[Numpy-discussion] code review/build & test for datetime business day API

Derek Homeier derek@astro.physik.uni-goettingen...
Thu Jun 16 17:52:19 CDT 2011


Hi Mark,

On 16.06.2011, at 5:40PM, Mark Wiebe wrote:

>> >>> np.datetime64('2011-06-16 02:03:04Z', 'D')
>> np.datetime64('0000-06-16','D')
>> 
>> I've tried to track this down in datetime.c, but unsuccessfully so (i.e. I could not connect it
>> to any of the dts->year assignments therein).
>> 
> This is definitely perplexing. Probably the first thing to check is whether it's breaking during parsing or printing. This should always produce the same result:
> 
> >>> np.datetime64('1970-03-23 20:00:00Z').astype('i8')
> 7070400
> 
> But maybe the test_days_creation is already checking that thoroughly enough.
> 
> Then, maybe printf-ing the year value at various stages of the printing, like in set_datetimestruct_days, after convert_datetime_to_datetimestruct, and in make_iso_8601_date. This would at least isolate where the year is getting lost.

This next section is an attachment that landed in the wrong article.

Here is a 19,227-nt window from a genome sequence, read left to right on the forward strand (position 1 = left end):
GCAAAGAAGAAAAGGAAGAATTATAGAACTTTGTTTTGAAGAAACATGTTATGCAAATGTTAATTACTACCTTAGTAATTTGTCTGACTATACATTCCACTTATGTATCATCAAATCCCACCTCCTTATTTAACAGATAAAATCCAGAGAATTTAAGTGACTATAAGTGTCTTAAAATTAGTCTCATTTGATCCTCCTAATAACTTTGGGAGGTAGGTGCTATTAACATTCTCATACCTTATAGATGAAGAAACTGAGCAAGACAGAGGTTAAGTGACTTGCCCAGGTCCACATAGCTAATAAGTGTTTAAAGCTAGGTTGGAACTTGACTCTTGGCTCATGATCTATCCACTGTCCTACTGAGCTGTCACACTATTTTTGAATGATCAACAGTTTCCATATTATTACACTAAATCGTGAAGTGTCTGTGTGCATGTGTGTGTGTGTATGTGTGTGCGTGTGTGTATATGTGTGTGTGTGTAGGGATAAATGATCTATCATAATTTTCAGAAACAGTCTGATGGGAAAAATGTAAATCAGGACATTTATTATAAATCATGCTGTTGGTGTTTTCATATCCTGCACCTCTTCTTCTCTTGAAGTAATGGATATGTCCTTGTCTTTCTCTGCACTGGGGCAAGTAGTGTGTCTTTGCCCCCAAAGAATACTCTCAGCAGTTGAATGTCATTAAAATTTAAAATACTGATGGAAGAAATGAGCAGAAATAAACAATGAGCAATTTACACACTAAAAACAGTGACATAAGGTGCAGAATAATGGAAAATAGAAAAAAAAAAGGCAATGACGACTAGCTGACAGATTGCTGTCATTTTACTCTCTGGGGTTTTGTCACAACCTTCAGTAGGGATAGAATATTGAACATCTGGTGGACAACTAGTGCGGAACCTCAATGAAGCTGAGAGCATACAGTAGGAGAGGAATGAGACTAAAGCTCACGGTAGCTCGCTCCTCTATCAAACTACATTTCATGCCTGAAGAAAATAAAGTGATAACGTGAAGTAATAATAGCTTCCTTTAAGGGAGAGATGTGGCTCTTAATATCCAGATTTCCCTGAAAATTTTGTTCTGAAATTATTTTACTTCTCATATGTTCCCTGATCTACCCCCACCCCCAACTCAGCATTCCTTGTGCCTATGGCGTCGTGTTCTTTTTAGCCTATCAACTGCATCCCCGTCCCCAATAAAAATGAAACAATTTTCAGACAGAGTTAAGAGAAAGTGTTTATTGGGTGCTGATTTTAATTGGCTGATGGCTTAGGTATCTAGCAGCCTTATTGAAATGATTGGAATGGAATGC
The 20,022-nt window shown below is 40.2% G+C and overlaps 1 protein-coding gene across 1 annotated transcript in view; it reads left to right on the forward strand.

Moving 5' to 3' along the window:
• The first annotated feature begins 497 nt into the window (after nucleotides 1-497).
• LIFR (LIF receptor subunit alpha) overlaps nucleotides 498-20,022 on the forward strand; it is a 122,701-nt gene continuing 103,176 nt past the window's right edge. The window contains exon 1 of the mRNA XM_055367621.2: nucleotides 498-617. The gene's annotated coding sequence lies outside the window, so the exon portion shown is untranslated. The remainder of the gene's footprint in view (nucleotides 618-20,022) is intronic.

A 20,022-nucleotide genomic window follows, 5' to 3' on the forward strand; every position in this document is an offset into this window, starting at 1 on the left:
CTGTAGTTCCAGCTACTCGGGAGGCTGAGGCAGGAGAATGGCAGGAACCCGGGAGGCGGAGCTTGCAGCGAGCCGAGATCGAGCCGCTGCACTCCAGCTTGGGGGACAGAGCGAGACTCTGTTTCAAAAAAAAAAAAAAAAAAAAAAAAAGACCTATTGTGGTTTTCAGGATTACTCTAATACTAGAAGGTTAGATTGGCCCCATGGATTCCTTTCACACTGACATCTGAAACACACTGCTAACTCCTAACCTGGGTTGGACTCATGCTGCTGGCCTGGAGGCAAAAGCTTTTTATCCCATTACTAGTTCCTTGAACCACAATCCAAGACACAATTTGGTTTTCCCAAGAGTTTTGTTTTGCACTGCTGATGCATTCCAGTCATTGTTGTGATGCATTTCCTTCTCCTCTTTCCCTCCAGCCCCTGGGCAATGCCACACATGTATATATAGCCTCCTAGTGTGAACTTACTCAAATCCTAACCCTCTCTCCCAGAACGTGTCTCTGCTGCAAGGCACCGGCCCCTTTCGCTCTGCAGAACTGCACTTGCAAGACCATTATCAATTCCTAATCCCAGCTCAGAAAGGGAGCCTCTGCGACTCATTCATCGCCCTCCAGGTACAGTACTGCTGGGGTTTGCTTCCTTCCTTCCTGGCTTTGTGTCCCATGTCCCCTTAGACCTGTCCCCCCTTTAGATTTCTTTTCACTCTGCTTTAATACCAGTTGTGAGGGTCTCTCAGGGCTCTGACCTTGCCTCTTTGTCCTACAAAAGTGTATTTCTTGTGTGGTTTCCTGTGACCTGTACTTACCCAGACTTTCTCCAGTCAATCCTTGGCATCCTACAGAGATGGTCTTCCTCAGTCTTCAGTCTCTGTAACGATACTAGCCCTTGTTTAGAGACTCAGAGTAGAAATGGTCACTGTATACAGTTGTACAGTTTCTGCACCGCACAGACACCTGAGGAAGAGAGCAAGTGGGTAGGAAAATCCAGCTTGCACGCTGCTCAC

> 
ok, that was a lengthy hunt, but it's in printing the string in make_iso_8601_date:

    tmplen = snprintf(substr, sublen, "%04" NPY_INT64_FMT, dts->year);
    fprintf(stderr, "printed %d[%d]: dts->year=%lld: %s\n", tmplen, sublen, dts->year, substr);

produces

>>> np.datetime64('1970-03-23 20:00:00Z', 'D')
printed 4[62]: dts->year=1970: 0000
numpy.datetime64('0000-03-23','D')

It seems snprintf is not using the correct format for INT64 (as I happened to do in fprintf before 
realising I had to use "%lld" ;-) - could it be this is a general issue, which just does not show up 
on little-endian machines because they happen to pass the right half of the int64 to printf?
BTW, how is this supposed to be handled (in 4 digits) if the year is indeed beyond the 32bit range 
(i.e. >~ 0.3 Hubble times...)? Just wondering if one could simply cast it to int32 before print.

Cheers,
							Derek



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